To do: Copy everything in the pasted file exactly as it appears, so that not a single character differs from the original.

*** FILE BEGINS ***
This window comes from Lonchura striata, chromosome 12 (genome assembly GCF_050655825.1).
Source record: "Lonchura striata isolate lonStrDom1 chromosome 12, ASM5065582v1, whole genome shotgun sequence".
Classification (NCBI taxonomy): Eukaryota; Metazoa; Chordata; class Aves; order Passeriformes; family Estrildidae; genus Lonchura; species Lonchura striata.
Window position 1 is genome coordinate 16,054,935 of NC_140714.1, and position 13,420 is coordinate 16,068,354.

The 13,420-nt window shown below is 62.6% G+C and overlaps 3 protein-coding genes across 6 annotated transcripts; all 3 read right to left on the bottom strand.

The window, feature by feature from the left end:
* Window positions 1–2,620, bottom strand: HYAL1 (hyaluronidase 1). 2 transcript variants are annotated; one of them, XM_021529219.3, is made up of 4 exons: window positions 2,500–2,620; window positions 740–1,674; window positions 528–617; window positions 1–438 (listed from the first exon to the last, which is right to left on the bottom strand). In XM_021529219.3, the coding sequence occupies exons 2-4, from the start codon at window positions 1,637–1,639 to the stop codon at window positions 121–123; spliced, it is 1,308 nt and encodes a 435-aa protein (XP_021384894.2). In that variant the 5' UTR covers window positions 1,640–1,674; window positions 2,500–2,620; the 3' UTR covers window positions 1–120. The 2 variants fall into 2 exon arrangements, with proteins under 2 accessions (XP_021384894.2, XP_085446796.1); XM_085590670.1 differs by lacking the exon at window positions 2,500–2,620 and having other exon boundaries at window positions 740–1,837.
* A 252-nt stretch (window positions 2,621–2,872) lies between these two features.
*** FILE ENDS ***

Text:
This window comes from Lonchura striata, chromosome 12 (genome assembly GCF_050655825.1).
Source record: "Lonchura striata isolate lonStrDom1 chromosome 12, ASM5065582v1, whole genome shotgun sequence".
Classification (NCBI taxonomy): Eukaryota; Metazoa; Chordata; class Aves; order Passeriformes; family Estrildidae; genus Lonchura; species Lonchura striata.
Window position 1 is genome coordinate 16,054,935 of NC_140714.1, and position 13,420 is coordinate 16,068,354.

The 13,420-nt window shown below is 62.6% G+C and overlaps 3 protein-coding genes across 6 annotated transcripts; all 3 read right to left on the bottom strand.

The window, feature by feature from the left end:
* Window positions 1–2,620, bottom strand: HYAL1 (hyaluronidase 1). 2 transcript variants are annotated; one of them, XM_021529219.3, is made up of 4 exons: window positions 2,500–2,620; window positions 740–1,674; window positions 528–617; window positions 1–438 (listed from the first exon to the last, which is right to left on the bottom strand). In XM_021529219.3, the coding sequence occupies exons 2-4, from the start codon at window positions 1,637–1,639 to the stop codon at window positions 121–123; spliced, it is 1,308 nt and encodes a 435-aa protein (XP_021384894.2). In that variant the 5' UTR covers window positions 1,640–1,674; window positions 2,500–2,620; the 3' UTR covers window positions 1–120. The 2 variants fall into 2 exon arrangements, with proteins under 2 accessions (XP_021384894.2, XP_085446796.1); XM_085590670.1 differs by lacking the exon at window positions 2,500–2,620 and having other exon boundaries at window positions 740–1,837.
* A 252-nt stretch (window positions 2,621–2,872) lies between these two features.